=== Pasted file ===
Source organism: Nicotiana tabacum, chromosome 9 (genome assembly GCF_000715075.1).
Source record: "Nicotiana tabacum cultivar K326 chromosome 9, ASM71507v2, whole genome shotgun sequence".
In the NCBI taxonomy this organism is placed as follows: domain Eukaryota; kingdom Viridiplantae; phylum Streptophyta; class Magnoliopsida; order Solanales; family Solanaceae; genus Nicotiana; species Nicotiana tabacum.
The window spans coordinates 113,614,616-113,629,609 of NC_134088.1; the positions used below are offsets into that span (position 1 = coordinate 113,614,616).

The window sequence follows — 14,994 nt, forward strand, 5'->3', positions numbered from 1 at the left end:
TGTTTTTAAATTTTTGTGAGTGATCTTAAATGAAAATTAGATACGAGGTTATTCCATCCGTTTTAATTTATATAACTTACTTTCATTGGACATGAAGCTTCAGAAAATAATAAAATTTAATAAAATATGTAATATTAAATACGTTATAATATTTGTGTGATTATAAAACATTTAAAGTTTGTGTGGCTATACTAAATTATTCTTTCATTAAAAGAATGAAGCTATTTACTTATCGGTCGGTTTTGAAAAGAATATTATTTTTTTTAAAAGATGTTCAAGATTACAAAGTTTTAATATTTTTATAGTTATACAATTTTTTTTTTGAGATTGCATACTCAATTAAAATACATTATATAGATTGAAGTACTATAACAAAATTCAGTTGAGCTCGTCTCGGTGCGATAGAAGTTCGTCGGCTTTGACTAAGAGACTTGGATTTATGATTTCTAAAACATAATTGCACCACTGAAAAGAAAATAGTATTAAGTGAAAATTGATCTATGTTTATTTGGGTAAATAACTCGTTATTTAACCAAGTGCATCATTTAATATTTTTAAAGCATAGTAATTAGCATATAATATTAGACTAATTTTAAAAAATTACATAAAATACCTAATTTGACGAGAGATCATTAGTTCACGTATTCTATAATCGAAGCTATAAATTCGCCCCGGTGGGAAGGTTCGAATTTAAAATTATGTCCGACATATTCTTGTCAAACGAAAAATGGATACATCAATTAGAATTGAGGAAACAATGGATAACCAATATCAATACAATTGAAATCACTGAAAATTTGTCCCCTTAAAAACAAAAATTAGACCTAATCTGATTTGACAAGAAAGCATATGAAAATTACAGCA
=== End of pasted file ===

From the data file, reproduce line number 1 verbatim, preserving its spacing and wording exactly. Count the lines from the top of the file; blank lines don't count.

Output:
Source organism: Nicotiana tabacum, chromosome 9 (genome assembly GCF_000715075.1).